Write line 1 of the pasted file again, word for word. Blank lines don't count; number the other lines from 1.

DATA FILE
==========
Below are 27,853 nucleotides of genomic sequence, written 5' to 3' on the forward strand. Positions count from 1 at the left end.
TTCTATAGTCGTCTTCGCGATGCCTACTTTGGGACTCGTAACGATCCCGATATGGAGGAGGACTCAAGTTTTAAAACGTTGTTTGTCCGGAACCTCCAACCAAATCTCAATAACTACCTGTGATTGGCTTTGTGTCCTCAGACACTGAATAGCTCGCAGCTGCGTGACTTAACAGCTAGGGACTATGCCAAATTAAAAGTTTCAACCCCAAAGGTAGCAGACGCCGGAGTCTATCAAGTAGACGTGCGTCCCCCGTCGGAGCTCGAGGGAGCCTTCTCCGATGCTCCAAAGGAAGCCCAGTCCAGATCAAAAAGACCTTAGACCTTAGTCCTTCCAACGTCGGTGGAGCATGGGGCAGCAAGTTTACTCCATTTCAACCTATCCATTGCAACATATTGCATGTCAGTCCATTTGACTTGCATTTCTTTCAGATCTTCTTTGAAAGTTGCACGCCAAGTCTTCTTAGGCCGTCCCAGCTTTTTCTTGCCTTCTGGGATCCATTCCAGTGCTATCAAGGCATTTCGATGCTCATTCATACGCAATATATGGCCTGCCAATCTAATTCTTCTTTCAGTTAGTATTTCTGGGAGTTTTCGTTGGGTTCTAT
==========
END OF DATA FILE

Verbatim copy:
Below are 27,853 nucleotides of genomic sequence, written 5' to 3' on the forward strand. Positions count from 1 at the left end.